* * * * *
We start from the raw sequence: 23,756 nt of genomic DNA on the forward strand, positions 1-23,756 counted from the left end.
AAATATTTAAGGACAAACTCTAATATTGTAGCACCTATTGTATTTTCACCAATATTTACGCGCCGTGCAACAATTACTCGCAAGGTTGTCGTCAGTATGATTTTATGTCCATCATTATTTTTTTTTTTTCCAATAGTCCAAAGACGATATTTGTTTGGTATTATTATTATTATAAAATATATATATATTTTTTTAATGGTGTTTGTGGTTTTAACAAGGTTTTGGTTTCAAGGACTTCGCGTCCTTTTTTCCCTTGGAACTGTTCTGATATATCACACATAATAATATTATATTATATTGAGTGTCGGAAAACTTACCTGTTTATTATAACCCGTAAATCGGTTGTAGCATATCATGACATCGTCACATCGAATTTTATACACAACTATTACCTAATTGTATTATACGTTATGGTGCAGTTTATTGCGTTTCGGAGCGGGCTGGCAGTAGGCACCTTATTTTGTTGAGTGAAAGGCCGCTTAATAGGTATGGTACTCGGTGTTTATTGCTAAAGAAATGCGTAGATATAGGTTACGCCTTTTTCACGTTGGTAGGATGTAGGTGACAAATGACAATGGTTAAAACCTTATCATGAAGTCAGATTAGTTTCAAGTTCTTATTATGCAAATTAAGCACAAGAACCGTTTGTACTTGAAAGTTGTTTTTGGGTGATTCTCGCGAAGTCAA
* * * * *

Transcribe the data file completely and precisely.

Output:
We start from the raw sequence: 23,756 nt of genomic DNA on the forward strand, positions 1-23,756 counted from the left end.
AAATATTTAAGGACAAACTCTAATATTGTAGCACCTATTGTATTTTCACCAATATTTACGCGCCGTGCAACAATTACTCGCAAGGTTGTCGTCAGTATGATTTTATGTCCATCATTATTTTTTTTTTTTCCAATAGTCCAAAGACGATATTTGTTTGGTATTATTATTATTATAAAATATATATATATTTTTTTAATGGTGTTTGTGGTTTTAACAAGGTTTTGGTTTCAAGGACTTCGCGTCCTTTTTTCCCTTGGAACTGTTCTGATATATCACACATAATAATATTATATTATATTGAGTGTCGGAAAACTTACCTGTTTATTATAACCCGTAAATCGGTTGTAGCATATCATGACATCGTCACATCGAATTTTATACACAACTATTACCTAATTGTATTATACGTTATGGTGCAGTTTATTGCGTTTCGGAGCGGGCTGGCAGTAGGCACCTTATTTTGTTGAGTGAAAGGCCGCTTAATAGGTATGGTACTCGGTGTTTATTGCTAAAGAAATGCGTAGATATAGGTTACGCCTTTTTCACGTTGGTAGGATGTAGGTGACAAATGACAATGGTTAAAACCTTATCATGAAGTCAGATTAGTTTCAAGTTCTTATTATGCAAATTAAGCACAAGAACCGTTTGTACTTGAAAGTTGTTTTTGGGTGATTCTCGCGAAGTCAA